Tuesday, 5 April 2011

A humble act of hubris? AC Grayling's secular bible

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AC Grayling, photographed by Des Willie
Some of you may have noticed that philosopher AC Grayling has been in the news a lot this week, on account of the publication of his latest work The Good Book: A Secular Bible. It's a bold project, and one that is, not unexpectedly, attracting criticism from religious commentators. Indeed, Grayling himself recognises the scale of ambition involved in putting together a non-religious bible, and he discusses it with Matthew Adams in an interview for the New Humanist website:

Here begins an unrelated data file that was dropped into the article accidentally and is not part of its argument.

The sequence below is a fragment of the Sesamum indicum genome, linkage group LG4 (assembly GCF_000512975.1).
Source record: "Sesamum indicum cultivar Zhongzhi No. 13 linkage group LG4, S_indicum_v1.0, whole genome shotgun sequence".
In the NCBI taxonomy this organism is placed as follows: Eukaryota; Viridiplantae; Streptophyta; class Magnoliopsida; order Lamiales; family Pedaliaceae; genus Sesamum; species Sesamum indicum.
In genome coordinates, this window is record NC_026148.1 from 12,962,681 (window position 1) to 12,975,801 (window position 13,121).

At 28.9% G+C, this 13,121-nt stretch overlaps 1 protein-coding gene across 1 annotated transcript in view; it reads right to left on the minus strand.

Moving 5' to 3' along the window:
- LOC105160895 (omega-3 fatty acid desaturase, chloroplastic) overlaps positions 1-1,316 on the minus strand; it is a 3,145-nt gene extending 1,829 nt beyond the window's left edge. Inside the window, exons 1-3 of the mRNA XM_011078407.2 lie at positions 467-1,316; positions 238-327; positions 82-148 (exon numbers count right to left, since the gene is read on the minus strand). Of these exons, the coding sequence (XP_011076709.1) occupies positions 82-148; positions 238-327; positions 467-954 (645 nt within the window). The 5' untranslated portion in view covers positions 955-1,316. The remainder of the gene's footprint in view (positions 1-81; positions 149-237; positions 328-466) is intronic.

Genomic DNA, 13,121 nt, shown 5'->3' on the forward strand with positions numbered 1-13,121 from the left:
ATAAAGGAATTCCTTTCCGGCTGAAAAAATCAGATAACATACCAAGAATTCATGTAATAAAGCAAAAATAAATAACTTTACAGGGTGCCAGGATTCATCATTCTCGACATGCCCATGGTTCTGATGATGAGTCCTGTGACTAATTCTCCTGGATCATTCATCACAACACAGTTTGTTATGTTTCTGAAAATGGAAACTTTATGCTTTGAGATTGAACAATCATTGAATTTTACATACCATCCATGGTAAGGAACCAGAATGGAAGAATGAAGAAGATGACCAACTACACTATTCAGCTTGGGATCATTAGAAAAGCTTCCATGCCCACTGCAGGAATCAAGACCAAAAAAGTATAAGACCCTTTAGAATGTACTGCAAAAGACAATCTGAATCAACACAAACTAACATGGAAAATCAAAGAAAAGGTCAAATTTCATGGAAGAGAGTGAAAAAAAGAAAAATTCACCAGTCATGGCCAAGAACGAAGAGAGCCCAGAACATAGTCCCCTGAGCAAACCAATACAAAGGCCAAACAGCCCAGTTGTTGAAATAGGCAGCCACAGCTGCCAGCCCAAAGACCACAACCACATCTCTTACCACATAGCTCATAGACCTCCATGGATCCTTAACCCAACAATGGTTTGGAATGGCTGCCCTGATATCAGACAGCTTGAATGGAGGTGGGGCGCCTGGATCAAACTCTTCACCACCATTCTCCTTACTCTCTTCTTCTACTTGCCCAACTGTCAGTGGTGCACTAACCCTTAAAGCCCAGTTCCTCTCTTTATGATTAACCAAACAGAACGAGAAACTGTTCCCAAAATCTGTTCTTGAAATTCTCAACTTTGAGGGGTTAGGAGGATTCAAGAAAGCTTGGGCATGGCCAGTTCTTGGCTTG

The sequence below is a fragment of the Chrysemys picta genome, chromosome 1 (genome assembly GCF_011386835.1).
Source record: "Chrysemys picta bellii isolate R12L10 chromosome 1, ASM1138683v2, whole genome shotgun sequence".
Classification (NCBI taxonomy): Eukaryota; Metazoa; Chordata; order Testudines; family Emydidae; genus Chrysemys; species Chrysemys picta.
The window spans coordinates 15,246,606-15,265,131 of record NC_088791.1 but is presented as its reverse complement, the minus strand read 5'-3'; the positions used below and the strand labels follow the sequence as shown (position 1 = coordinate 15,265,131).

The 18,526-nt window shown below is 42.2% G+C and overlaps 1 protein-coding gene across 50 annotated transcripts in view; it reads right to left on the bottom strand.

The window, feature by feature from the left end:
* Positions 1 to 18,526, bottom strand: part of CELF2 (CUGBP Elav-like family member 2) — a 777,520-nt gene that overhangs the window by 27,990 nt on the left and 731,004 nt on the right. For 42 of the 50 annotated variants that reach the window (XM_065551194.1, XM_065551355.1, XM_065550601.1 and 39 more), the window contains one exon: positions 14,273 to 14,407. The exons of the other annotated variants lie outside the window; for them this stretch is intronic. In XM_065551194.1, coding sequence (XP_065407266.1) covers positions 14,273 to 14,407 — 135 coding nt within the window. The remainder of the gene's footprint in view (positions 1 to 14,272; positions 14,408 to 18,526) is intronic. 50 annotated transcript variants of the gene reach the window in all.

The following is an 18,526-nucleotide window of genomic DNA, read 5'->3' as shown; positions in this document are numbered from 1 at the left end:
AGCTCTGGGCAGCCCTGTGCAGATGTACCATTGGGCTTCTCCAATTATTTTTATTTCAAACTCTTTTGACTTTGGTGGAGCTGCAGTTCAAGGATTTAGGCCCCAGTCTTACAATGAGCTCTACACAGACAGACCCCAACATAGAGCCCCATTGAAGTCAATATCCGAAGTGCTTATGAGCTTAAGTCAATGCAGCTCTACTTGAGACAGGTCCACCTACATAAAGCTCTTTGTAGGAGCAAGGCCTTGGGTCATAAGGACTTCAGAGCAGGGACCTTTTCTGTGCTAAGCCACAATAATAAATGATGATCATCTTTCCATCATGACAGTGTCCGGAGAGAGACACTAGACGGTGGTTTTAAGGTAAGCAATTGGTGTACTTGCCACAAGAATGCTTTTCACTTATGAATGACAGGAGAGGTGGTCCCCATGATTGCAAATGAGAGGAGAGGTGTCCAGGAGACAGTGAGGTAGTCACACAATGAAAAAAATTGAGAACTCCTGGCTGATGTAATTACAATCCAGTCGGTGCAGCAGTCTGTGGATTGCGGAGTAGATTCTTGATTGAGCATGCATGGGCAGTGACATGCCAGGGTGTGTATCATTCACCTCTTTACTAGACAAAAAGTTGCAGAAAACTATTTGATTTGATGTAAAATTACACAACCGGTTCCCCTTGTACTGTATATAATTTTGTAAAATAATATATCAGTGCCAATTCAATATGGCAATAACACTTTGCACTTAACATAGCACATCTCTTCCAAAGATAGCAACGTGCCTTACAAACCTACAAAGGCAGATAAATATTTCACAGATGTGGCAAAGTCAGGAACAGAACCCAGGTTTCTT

"I acknowledge the fact that it does look tremendously hubristic, but it’s certainly done – and I don’t want to come across as a sort of Uriah Heep here – in a spirit of great humility. After all, most of what’s in it comes from really great writers. Most of it isn’t me.”
So, is Grayling's Good Book an act of hubris or humility? Take a look at the full interview and see what you think (although you will, of course, need to pick up the book yourself to properly decide).

The release of The Good Book coincides with the news that Grayling will be taking over the presidency of the British Humanist Association from July, succeeding Guardian journalist Polly Toynbee, who has held the position since 2007.
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